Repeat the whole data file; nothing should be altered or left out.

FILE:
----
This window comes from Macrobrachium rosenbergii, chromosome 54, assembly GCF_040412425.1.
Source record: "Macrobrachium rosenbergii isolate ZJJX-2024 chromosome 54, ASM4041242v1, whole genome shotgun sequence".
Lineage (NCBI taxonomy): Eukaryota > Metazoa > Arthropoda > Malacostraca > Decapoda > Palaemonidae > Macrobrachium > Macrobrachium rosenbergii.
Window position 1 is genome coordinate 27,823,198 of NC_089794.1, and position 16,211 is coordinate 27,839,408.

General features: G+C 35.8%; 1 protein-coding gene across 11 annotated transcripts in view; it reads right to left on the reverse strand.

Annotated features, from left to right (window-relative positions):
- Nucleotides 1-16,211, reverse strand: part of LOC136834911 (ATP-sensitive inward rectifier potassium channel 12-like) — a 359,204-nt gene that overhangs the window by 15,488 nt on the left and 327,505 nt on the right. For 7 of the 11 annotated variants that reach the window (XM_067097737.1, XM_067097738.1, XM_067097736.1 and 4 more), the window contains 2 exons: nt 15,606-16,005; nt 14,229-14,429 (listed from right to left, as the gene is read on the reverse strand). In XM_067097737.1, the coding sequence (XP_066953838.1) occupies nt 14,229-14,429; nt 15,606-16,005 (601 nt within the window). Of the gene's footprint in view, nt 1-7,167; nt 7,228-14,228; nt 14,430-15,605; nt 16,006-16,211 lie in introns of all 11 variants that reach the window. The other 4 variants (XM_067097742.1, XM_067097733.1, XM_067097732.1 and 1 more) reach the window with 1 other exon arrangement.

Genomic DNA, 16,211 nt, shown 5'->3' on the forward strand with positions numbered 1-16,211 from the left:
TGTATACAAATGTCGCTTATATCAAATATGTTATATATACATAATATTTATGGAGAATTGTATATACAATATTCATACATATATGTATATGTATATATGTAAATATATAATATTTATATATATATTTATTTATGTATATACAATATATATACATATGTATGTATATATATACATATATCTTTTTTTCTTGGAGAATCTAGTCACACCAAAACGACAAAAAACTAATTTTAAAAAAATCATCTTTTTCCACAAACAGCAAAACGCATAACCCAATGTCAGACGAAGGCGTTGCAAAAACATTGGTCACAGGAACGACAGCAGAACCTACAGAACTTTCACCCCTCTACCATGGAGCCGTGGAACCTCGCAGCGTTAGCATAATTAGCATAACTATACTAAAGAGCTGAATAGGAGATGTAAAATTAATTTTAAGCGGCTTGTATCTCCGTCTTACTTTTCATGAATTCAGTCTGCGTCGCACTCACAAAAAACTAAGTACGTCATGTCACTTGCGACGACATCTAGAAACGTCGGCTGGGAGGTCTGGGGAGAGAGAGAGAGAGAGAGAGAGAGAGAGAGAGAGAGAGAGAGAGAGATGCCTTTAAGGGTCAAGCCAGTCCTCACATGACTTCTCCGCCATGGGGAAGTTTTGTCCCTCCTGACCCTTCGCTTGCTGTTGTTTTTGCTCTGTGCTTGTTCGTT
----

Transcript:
This window comes from Macrobrachium rosenbergii, chromosome 54, assembly GCF_040412425.1.
Source record: "Macrobrachium rosenbergii isolate ZJJX-2024 chromosome 54, ASM4041242v1, whole genome shotgun sequence".
Lineage (NCBI taxonomy): Eukaryota > Metazoa > Arthropoda > Malacostraca > Decapoda > Palaemonidae > Macrobrachium > Macrobrachium rosenbergii.
Window position 1 is genome coordinate 27,823,198 of NC_089794.1, and position 16,211 is coordinate 27,839,408.

General features: G+C 35.8%; 1 protein-coding gene across 11 annotated transcripts in view; it reads right to left on the reverse strand.

Annotated features, from left to right (window-relative positions):
- Nucleotides 1-16,211, reverse strand: part of LOC136834911 (ATP-sensitive inward rectifier potassium channel 12-like) — a 359,204-nt gene that overhangs the window by 15,488 nt on the left and 327,505 nt on the right. For 7 of the 11 annotated variants that reach the window (XM_067097737.1, XM_067097738.1, XM_067097736.1 and 4 more), the window contains 2 exons: nt 15,606-16,005; nt 14,229-14,429 (listed from right to left, as the gene is read on the reverse strand). In XM_067097737.1, the coding sequence (XP_066953838.1) occupies nt 14,229-14,429; nt 15,606-16,005 (601 nt within the window). Of the gene's footprint in view, nt 1-7,167; nt 7,228-14,228; nt 14,430-15,605; nt 16,006-16,211 lie in introns of all 11 variants that reach the window. The other 4 variants (XM_067097742.1, XM_067097733.1, XM_067097732.1 and 1 more) reach the window with 1 other exon arrangement.

Genomic DNA, 16,211 nt, shown 5'->3' on the forward strand with positions numbered 1-16,211 from the left:
TGTATACAAATGTCGCTTATATCAAATATGTTATATATACATAATATTTATGGAGAATTGTATATACAATATTCATACATATATGTATATGTATATATGTAAATATATAATATTTATATATATATTTATTTATGTATATACAATATATATACATATGTATGTATATATATACATATATCTTTTTTTCTTGGAGAATCTAGTCACACCAAAACGACAAAAAACTAATTTTAAAAAAATCATCTTTTTCCACAAACAGCAAAACGCATAACCCAATGTCAGACGAAGGCGTTGCAAAAACATTGGTCACAGGAACGACAGCAGAACCTACAGAACTTTCACCCCTCTACCATGGAGCCGTGGAACCTCGCAGCGTTAGCATAATTAGCATAACTATACTAAAGAGCTGAATAGGAGATGTAAAATTAATTTTAAGCGGCTTGTATCTCCGTCTTACTTTTCATGAATTCAGTCTGCGTCGCACTCACAAAAAACTAAGTACGTCATGTCACTTGCGACGACATCTAGAAACGTCGGCTGGGAGGTCTGGGGAGAGAGAGAGAGAGAGAGAGAGAGAGAGAGAGAGAGAGAGAGAGAGATGCCTTTAAGGGTCAAGCCAGTCCTCACATGACTTCTCCGCCATGGGGAAGTTTTGTCCCTCCTGACCCTTCGCTTGCTGTTGTTTTTGCTCTGTGCTTGTTCGTT